The good news is that a physical exam along with an MRI (in some cases) can generally differentiate between these diagnoses.

Popliteal Tendonitis

The popliteal tendon connects the thighbone to the popliteal muscle (a small muscle located at the back of the knee). The popliteal muscle works with the popliteal tendon to control forward motion and rotation of the knee.

Popliteal tendonitis—which refers to irritation of the popliteal tendon—usually results from excessive downhill running and walking and causes pain on the outside of the knee that sometimes spreads to the back of the knee. Swelling and redness along the outside of the knee, along with knee instability may also be present.

Biceps Femoris Tendinopathy

The biceps femoris tendon connects the biceps femoris muscle (one of three hamstring muscles) to the lateral knee. Similar to iliotibial band syndrome, excessive running can lead to irritation of the biceps femoris tendon insertion site causing pain on the outside of the knee.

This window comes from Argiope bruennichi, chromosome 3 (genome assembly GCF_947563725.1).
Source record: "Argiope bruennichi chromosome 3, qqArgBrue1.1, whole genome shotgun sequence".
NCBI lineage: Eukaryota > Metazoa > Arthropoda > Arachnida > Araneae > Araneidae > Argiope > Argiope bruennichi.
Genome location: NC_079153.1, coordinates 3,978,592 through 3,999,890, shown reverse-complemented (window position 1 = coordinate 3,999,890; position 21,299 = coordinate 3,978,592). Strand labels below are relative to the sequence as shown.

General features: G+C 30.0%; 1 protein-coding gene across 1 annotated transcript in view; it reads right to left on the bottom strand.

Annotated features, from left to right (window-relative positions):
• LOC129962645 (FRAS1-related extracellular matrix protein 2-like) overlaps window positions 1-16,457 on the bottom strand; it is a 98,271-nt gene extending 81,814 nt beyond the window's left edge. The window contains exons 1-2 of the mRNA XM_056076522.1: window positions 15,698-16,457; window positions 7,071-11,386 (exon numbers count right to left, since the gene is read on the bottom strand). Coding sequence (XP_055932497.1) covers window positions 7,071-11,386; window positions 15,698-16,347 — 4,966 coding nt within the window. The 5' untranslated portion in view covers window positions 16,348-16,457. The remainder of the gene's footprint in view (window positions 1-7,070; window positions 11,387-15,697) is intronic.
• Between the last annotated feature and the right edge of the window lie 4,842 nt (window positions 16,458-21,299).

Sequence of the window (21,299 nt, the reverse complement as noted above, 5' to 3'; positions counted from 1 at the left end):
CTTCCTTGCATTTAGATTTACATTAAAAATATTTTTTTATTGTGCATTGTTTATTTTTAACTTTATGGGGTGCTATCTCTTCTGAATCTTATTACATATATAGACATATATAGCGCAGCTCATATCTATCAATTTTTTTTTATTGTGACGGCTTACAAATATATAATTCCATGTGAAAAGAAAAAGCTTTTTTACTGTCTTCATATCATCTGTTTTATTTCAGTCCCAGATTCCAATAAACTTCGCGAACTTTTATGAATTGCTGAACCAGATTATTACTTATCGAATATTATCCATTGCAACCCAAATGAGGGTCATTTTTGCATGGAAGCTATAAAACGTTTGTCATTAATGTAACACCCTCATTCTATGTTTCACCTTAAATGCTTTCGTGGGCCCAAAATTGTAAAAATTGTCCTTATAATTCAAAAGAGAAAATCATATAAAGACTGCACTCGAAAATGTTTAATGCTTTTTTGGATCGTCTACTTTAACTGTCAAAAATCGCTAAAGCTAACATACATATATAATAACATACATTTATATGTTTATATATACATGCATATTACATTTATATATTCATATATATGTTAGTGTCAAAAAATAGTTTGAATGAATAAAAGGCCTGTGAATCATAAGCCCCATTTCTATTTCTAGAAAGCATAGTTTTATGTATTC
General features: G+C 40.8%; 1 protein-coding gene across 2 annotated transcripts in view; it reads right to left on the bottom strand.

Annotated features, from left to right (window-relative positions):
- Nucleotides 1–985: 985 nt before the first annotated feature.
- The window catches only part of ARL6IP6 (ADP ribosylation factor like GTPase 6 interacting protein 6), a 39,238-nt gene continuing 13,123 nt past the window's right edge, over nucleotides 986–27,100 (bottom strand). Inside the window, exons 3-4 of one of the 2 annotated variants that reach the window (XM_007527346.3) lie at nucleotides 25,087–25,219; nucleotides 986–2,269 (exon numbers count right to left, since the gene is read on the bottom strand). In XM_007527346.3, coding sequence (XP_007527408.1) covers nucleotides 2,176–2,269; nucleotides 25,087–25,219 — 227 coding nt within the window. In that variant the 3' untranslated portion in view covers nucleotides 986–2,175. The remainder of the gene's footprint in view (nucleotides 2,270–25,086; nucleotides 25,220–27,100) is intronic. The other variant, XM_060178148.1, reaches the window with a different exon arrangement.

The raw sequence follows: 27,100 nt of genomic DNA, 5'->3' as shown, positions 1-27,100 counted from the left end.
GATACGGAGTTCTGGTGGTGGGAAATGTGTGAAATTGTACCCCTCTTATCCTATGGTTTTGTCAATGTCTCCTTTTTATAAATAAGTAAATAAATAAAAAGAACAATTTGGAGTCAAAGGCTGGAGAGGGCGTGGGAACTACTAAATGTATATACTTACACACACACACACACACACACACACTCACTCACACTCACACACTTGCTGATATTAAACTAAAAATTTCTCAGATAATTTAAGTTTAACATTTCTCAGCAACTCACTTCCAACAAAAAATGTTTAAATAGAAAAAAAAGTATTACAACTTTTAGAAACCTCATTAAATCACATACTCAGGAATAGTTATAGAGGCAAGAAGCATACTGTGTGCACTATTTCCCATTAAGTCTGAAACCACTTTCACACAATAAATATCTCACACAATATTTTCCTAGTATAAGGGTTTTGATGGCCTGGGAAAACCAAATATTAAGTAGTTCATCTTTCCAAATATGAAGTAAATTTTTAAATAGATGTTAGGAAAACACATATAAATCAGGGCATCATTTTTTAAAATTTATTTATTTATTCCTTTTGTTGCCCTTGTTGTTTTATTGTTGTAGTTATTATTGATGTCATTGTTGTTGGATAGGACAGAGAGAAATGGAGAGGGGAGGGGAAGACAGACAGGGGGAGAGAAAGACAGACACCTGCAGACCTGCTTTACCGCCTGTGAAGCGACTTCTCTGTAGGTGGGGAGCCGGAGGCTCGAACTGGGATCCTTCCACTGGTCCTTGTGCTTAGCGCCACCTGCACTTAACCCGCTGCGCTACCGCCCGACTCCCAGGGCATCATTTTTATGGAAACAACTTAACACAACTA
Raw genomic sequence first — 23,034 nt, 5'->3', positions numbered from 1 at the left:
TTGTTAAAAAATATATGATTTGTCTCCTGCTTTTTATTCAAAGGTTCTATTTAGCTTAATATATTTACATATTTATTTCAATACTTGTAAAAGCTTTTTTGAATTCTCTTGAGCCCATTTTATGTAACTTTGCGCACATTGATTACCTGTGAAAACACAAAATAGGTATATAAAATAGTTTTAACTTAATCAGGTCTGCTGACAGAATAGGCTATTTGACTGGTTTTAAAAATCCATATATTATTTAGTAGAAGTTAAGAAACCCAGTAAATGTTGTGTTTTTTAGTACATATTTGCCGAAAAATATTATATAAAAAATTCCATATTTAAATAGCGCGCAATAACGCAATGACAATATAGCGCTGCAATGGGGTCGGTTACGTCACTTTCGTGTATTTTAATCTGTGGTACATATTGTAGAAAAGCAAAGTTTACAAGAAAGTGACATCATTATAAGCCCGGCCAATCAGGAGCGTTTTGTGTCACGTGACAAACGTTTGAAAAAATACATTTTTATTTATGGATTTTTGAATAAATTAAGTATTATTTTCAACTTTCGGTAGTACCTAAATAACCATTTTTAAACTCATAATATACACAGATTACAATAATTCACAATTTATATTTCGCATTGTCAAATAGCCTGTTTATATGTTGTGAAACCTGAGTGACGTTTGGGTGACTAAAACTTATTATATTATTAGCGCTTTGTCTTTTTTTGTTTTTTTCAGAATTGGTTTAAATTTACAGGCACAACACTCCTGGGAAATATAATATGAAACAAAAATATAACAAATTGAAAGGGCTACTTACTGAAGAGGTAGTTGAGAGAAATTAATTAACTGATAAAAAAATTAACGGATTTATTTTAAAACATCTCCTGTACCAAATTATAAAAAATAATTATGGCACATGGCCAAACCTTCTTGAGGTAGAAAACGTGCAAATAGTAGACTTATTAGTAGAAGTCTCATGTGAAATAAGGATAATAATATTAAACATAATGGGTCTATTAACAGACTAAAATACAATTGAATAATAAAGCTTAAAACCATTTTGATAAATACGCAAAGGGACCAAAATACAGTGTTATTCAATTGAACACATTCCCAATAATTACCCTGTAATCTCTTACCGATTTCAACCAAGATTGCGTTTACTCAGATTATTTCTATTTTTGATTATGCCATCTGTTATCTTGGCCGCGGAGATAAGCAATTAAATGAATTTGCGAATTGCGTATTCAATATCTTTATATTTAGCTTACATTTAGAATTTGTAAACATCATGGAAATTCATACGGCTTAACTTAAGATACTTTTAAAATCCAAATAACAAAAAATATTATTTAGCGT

Treatment

Treating IT syndrome generally includes a comprehensive approach, including the following.

R.I.C.E. Protocol

The R.I.C.E. protocol is important for the immediate and initial care of pain related to the iliotibial band.

  • Rest (or Reduce Activity): Whether you have been diagnosed with or suspect iliotibial band syndrome, your first step should be to rest the affected leg.
  • Ice: Placing ice (e.g., a cold gel pack or bag of frozen vegetables) along with a thin towel on the outside of your knee for 15-minute sessions every two hours can soothe your pain and help relieve inflammation.
  • Compression: If you have been diagnosed with IT band syndrome, talk with your doctor about wrapping an Ace bandage or an IT band compression pad just above your knee. Compressing this area can help stabilize the knee and reduce friction (as the iliotibial band slides over the lateral epicondyle of the knee).